Michael Floyd’s relationship with his mother drives him to be the nation’s best
Andrew Owens | Thursday, September 15, 2011
Whether working on his degree or snaring passes, Michael Floyd relies on one source of inspiration in everything he does — his close relationship with his mother.
“[My mother] means a lot,” Floyd said. “She’s my motivator, what keeps me going. She keeps the fuel going in my body to get good grades and play well on the football field. I just want to do well for her and for myself.”
Theresa Romero raised Floyd in St. Paul, Minn. and, though now separated by distance, the two remain close during busy autumns. Romero will be in attendance for the USC and Boston College home games Oct. 22 and Nov. 19, respectively, and was on hand to see her son catch 12 passes for 154 yards and two touchdowns in the season opener against South Florida.
When Floyd announced he would return for his senior season, he said his mother played a large role in the decision.
“I always told my mom I wanted to graduate college, so that was my first goal,” Floyd said. “It was the reason why I came back to graduate from here. I think I made it this far in college and I didn’t want to leave here without getting a degree.”
Floyd’s plan suffered a setback when he was arrested March 20 after being pulled over by Notre Dame Security Police and charged with driving a vehicle while intoxicated. Once again, Floyd relied on his mother’s support while his status with the University and football team was uncertain.
“You just got to look past that and that was a wrong decision, but moving forward I’m doing a good job with the team, handling things right, being a vocal leader and carrying myself in a positive way,” Floyd said.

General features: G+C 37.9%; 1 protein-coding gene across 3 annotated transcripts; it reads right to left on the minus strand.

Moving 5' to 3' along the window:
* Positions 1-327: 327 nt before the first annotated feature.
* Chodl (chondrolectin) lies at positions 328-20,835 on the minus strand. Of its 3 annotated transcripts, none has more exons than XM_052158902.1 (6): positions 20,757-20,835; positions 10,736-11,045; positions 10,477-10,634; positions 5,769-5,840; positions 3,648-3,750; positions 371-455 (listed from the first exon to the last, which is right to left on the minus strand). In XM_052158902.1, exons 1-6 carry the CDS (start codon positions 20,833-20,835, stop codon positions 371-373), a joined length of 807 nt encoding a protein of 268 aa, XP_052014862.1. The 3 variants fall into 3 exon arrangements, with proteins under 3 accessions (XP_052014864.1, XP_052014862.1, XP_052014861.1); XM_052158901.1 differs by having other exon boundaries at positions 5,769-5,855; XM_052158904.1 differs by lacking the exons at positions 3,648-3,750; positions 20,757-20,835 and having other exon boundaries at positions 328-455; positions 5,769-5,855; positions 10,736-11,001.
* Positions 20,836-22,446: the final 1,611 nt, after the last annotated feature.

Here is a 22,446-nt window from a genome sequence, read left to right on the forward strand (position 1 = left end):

Since Floyd’s reinstatement, the coaching staff says it has seen a more mature leader in the senior receiver.
“Michael has been what we expected and more,” Irish coach Brian Kelly said. “He’s been great in the locker room, he’s been great around our teammates, he’s a joy to coach, he’s upbeat and positive about everything, and he’s a great competitor. I’m just lucky that I get an opportunity to coach him.”
Floyd’s strong work ethic has been a constant throughout his time at Notre Dame and has set an example for the rest of the offense, offensive coordinator Charley Molnar said.
“I say it over and over again, his best form of leadership is this: He comes to work every single day and does his best, he gives his all,” he said. “He’s really the hardest worker we have on the offense. Day-in and day-out, he really is the benchmark for effort offensively.”
Proving he’s the best
Floyd returned to school with a chip on his shoulder after professional scouts rated other receivers higher while evaluating potential draftees.
“Just knowing that they see other guys with more stats or whatever means I have to prove to everybody that I am the best receiver in the country and I’m going to show it,” he said.
Despite Floyd’s watermark performance over his first three seasons, the preseason All-American has elevated his game to another level in 2011.
“I think I’m moving around a lot more on offense and exploiting the defense’s weaknesses with our advantages,” he said. “That’s put me in a position to get good catches and keep the chains moving.”